There is nothing more detrimental to the future of Jews in America than a large, ever-growing Moslem population. So why do the major Jewish organizations seek to expand it? In 2013 the Joint Distribution Committee (JDC) founded the Multifaith Alliance for Syrian Refugees as a coalition of Jewish organizations. As a start, it agitated for increasing the number of Syrian refugees admitted to the United States to 100,000 in 2016, roughly four times the already much-expanded number proposed by Obama and significantly larger than the 65,000 requested by the UN Refugee Association. Although the Multifaith Alliance is still heavily weighted with Jewish organizations, others (scarcely noted for their friendship to Israel) have joined, among them Church World Service, the United Church of Christ, the Evangelical Lutheran Church in America, and the Greek Orthodox Archdiocese of America.

As far as Jewish organizations belonging to the Multifaith Alliance go, it’s a veritable who’s who of them, starting with the Conference of Presidents of Major American Jewish Organizations, which includes the entire spectrum of Jewish outfits, ranging from Americans for Peace Now on the left to JINSA and American Friends of Likud on the right. Not content with their support through the President’s Conference, some of its members have underlined their support by also joining individually, among them the American Jewish Committee, the Anti-Defamation League, the United Jewish Appeal-Federation of New York, the Union for Reform Judaism, the National Council of Jewish Women, Ameinu and the United Synagogue of Conservative Judaism. A substantial number of individual synagogues have also signed on. Perhaps the most egregious participant is the ADL, given that it raises over $50 million a year on the basis of its stated mission to fight anti-Semitism and it is 100% guaranteed that the more the Moslem population grows, the more anti-Semitism will gain strength.

It’s not as if the evidence is not overwhelming as to what can be expected. Terrorism, which the Multifaith Alliance cavalierly dismisses as an overblown threat (indeed it claims existing vetting is vastly overdone) is merely the tip of the iceberg. France provides the template. University of Paris professor Guy Milliere writes that there are over 570 no-go zones in France (the government calls them ”sensitive urban zones.”) Hundreds of thousands of young Muslims live there, many imbued with a deeply rooted hatred for France and the West. Recruiters for jihadist organizations tell them, directly or through social networks, that if they kill in the name of Allah they will attain the status of martyrs. Twenty thousand people are in the government’s “S-files”, an alert system meant to identify individuals linked to radical Islam and because the task of following so many is overwhelming, most on the list go unmonitored (including the Carlie Hebdo murderers and Mohamed Merah, the killer at the Jewish school in Toulouse).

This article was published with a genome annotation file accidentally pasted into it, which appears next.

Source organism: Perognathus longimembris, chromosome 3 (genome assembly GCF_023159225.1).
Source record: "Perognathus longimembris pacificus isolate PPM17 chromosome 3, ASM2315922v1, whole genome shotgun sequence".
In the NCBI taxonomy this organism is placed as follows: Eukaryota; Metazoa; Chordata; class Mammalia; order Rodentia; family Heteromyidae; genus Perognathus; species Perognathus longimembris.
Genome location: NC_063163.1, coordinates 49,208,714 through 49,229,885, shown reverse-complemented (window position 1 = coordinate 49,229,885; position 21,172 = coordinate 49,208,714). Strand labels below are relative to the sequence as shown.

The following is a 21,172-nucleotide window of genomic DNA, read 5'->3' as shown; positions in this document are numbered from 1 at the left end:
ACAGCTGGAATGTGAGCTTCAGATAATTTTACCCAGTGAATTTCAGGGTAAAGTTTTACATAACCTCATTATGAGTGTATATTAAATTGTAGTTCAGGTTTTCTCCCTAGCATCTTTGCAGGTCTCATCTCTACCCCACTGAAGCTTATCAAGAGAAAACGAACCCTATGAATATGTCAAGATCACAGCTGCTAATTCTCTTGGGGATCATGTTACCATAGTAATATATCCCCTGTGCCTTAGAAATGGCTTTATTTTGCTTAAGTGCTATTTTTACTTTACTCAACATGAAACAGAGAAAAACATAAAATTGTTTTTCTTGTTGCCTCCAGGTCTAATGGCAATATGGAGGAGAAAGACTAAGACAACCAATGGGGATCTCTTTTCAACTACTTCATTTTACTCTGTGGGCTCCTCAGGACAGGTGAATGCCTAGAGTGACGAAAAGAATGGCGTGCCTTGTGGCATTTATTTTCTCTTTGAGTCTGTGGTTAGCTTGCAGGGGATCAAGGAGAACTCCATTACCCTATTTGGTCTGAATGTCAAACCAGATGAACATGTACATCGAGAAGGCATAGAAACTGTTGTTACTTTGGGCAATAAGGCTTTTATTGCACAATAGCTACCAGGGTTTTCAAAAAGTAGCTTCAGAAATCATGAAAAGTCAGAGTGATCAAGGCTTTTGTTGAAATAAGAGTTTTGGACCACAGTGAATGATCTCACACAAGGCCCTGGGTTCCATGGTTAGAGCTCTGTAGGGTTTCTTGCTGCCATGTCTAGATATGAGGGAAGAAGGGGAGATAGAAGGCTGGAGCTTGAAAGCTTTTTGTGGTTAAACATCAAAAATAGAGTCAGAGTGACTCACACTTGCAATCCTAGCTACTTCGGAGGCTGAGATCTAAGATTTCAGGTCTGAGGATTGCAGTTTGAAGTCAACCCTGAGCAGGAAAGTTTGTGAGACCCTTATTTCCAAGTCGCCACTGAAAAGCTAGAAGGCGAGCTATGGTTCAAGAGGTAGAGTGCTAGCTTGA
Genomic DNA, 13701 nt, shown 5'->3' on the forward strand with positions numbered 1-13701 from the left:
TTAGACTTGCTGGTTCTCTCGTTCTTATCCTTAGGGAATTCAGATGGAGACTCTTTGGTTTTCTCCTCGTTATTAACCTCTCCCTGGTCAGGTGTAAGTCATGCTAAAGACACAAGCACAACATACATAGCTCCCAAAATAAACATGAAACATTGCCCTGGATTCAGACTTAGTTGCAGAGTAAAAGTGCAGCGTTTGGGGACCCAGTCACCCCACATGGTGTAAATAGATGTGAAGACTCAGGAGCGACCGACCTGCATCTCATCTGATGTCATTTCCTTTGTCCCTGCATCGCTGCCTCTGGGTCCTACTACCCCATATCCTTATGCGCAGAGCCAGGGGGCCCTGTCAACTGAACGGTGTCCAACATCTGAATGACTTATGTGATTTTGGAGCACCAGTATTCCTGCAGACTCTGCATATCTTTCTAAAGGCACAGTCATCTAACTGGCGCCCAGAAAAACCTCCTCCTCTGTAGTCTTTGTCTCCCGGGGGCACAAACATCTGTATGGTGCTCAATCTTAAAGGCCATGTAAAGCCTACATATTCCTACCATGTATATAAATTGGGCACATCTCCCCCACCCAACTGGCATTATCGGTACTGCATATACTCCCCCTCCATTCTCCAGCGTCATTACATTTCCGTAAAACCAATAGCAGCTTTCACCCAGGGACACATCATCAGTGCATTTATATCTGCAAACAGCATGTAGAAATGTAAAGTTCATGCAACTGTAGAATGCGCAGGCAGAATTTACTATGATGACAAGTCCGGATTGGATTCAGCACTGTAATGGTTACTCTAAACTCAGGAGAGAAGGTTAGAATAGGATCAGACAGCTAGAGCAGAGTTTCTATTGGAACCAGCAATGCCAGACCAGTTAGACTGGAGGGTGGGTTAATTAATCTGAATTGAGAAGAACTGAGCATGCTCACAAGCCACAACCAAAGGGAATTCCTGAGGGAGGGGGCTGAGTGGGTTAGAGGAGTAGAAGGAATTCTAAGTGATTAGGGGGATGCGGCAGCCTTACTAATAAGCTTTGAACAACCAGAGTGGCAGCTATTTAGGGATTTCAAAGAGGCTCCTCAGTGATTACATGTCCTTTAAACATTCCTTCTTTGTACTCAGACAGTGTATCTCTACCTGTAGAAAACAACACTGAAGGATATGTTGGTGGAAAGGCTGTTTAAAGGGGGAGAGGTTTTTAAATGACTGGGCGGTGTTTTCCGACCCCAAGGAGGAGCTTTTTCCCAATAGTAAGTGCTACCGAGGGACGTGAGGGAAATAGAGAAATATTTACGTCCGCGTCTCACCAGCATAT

How Peter Bergson Brought Activism into the Mainstream: Rafael Medoff

A major new novel features a Jewish activist organizing protests against the Roosevelt administration’s abandonment of European Jewry. A recent off-Broadway play (being made into a movie by an Academy Award-winning actor and director) depicted Jewish activists and leaders clashing over Holocaust rescue.

With his appearance in literature, theater, and film, the once-controversial Peter Bergson is finally entering the popular culture. And the U.S. Jewish community at long last seems to be coming to grips with one of the most painful chapters in its history.

Seventy-five years ago this summer, Bergson (real name: Hillel Kook) and a handful of colleagues launched what would become perhaps the most dramatic political action campaign in American Jewish history.

To advance their demands to rescue Europe’s Jews and create a Jewish state in Palestine, these activists placed hundreds of full-page ads in newspapers, lobbied in Congress, and organized a march by 400 rabbis to the White House. Such tactics were radical steps for Jews in the 1940s. Many immigrants and children of immigrants, still nervous about their place in American society, were uneasy about broadcasting Jewish concerns in the pages of the major newspapers.

Bergson liked to call himself a “nuisance diplomat,” and his group’s activities did prove to be quite a nuisance to the Roosevelt administration, which insisted the rescue of European Jews was impossible. The Bergsonites mobilized enough congressional and public pressure on President Roosevelt to help force him to create a U.S. government agency, the War Refugee Board, in early 1944. During the final fifteen months of World War II, the board played a central role in rescuing some 200,000 Jews from the Nazis.

Jewish leaders such as Rabbi Stephen S. Wise despised the Bergson Group. Wise at one point declared Bergson was “worse than Hitler” because protests such as marching through the streets of Washington might lead to increased anti-Semitism. A reasonable person could have made that argument only prior to the rabbis’ march. After the march took place and no pogroms ensued, it was absurd for anyone to still make such claims. Yet well into 1944, Wise and other Jewish leaders were so resentful of Bergson that they sought to convince the administration to “draft or deport” him.


Europeans, Hit by Terror, Exalt Palestinian Master Terrorist : David Hornik